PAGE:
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source:qsjtime:2023-11-30 14:46:14

The innocence of that remark made the people laugh, and the bully, seeing that their sympathy was on his side, was encouraged to continue his teasing. Taking a few dancing steps across the floor, he managed to touch Bonnyboy's nose with the toe of his boot, which feat again was rewarded with a burst of laughter. The poor lad quietly blew his nose, wiped the perspiration off his brow with a red handkerchief, and said, "Don't make me mad, Ola, or I might hurt you."

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This speech struck the company as being immensely funny, and they laughed till the tears ran down their cheeks. At this moment Grim entered, and perceived at once that Ola Klemmerud was amusing the company at his son's expense. He grew hot about his ears, clinched his teeth, and stared challengingly at the bully. The latter began to feel uncomfortable, but he could not stop at this point without turning the laugh against himself, and that he had not the courage to do. So in order to avoid rousing the father's wrath, and yet preserving his own dignity, he went over to Bonnyboy, rumpled his hair with both his hands, and tweaked his nose. This appeared such innocent sport, according to his notion, that no rational creature could take offence at it. But Grim, whose sense of humor was probably defective, failed to see it in that light.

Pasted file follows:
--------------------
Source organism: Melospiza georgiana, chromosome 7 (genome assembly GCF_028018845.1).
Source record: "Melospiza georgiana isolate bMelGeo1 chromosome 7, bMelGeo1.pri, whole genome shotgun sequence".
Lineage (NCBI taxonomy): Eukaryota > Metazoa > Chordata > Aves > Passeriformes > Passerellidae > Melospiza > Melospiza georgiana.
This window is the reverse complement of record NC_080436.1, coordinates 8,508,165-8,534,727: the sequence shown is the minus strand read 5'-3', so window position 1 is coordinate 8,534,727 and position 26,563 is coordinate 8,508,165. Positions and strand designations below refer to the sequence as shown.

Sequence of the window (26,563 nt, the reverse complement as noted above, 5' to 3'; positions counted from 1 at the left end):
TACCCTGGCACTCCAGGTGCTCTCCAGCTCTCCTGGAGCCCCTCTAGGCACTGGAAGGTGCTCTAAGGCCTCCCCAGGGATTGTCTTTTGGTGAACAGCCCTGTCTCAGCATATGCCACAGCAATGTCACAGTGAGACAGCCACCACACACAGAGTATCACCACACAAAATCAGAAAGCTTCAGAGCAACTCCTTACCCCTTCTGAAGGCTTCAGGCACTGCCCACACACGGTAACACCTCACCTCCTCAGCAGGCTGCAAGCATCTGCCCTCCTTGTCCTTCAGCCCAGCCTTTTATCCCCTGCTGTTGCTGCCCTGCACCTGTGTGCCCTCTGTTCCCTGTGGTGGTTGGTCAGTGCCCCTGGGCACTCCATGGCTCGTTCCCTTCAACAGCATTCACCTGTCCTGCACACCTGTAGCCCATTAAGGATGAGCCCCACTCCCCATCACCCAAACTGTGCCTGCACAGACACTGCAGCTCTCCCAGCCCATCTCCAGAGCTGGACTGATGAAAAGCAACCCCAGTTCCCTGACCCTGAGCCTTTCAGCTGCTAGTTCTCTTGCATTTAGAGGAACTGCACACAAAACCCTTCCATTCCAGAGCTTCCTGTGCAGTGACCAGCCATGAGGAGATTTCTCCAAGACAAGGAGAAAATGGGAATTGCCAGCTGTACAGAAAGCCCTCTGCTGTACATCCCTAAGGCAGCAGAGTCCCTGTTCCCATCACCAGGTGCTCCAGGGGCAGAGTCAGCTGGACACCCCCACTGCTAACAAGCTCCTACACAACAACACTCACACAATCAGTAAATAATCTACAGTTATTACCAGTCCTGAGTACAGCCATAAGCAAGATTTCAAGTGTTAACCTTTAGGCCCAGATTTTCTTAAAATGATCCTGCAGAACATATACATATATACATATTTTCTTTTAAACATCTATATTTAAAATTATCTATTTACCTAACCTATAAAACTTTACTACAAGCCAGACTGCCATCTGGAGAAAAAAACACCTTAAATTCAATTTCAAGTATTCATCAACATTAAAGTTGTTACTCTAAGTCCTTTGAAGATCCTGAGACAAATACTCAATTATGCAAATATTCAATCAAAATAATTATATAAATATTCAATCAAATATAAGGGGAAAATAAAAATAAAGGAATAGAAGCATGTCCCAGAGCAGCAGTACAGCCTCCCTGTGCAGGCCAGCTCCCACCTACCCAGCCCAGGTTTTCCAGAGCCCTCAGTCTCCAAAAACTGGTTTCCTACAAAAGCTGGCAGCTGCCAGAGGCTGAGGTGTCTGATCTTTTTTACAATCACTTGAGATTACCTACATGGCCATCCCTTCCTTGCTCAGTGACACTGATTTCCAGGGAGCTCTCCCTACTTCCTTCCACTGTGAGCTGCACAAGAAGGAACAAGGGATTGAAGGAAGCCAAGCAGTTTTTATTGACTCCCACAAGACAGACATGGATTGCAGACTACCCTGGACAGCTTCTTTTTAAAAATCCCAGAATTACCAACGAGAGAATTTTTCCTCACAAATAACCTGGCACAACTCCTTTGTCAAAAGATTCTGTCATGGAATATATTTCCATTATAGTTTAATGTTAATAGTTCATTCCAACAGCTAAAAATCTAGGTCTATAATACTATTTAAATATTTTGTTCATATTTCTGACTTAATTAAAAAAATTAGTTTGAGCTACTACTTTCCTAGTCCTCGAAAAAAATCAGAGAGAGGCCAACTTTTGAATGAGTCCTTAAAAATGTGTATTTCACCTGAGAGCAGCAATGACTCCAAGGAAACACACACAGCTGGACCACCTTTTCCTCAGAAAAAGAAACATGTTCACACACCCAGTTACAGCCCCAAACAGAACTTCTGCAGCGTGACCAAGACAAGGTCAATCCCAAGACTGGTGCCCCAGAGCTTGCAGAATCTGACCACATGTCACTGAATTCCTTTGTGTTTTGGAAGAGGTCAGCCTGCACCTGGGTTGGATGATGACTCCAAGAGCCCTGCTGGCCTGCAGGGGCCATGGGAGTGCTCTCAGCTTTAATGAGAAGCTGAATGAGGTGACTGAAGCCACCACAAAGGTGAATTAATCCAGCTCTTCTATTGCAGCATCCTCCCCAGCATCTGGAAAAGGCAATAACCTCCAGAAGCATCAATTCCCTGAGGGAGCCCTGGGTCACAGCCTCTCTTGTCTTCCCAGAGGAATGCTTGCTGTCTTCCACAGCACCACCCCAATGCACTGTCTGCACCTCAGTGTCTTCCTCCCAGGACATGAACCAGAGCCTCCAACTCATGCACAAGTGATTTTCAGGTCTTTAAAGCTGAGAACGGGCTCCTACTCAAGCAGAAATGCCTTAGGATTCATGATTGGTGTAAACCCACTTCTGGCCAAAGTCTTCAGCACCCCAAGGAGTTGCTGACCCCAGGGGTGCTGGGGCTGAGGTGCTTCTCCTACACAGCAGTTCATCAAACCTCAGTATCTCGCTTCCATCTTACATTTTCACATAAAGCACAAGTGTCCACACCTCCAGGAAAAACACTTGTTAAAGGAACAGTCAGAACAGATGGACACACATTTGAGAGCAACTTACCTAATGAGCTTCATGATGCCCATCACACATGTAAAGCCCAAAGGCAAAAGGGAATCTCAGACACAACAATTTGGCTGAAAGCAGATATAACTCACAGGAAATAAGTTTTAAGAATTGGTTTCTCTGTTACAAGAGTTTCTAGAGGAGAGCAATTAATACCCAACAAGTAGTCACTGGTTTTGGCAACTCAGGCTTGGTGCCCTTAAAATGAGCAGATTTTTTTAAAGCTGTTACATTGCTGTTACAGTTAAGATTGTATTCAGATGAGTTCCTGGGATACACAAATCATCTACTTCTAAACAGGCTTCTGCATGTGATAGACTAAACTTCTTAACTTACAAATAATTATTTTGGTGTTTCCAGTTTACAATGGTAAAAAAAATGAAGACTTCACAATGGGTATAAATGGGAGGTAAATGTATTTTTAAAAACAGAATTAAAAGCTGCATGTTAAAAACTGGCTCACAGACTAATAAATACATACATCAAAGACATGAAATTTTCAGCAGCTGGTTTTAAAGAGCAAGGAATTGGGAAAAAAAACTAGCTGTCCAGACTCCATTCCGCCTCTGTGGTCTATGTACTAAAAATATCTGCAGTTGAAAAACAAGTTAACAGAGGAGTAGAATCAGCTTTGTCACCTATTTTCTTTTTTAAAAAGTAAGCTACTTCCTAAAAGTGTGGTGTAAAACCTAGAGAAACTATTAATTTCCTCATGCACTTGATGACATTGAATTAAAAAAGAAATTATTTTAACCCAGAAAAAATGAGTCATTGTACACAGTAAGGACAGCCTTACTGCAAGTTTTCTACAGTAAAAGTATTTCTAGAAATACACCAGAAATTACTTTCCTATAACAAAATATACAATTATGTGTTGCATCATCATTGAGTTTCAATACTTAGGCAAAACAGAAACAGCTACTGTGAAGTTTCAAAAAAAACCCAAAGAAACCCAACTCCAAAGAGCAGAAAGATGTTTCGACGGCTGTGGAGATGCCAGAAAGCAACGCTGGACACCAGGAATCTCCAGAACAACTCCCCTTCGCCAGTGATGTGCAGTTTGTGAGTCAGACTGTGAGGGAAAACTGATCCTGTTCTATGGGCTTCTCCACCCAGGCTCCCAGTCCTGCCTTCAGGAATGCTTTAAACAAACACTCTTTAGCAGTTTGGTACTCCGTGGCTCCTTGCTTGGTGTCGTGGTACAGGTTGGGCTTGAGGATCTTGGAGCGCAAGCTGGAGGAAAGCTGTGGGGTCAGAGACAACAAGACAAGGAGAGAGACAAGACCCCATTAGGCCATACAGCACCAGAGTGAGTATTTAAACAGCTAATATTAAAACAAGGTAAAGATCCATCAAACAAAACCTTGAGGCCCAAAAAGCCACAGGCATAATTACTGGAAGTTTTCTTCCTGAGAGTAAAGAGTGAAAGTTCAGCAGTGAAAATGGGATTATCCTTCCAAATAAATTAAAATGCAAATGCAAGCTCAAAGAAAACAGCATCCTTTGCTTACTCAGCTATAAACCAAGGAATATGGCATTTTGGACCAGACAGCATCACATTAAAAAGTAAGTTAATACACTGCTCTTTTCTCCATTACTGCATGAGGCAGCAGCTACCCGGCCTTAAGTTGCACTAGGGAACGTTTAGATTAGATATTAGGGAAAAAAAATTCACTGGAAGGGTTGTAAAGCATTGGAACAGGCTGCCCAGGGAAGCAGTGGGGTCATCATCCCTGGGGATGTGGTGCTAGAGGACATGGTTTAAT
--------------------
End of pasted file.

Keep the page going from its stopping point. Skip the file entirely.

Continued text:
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"Let the boy alone," he thundered.

newspapers, led by the New York Times, the tabloids, vigorous

"Well, don't bite my head off, old man," replied Ola. "I haven't hurt your fool of a boy. I have only been joking with him."

"I don't think you are troubled with overmuch wit yourself, judging by the style of your jokes," was Grim's cool retort.

The company, who plainly saw that Ola was trying to wriggle out of his difficulty, but were anxious not to lose an exciting scene, screamed with laughter again; but this time at the bully's expense. The blood mounted to his head, and his anger got the better of his natural cowardice. Instead of sneaking off, as he had intended, he wheeled about on his heel and stood for a moment irresolute, clinching his fist in his pocket.

"Why don't you take your lunkhead of a son home to his mother, if he isn't bright enough to understand fun!" he shouted.

"Now let me see if you are bright enough to understand the same kind of fun," cried Grim. Whereupon he knocked off Ola's cap, rumpled his hair, and gave his nose such a pull that it was a wonder it did not come off.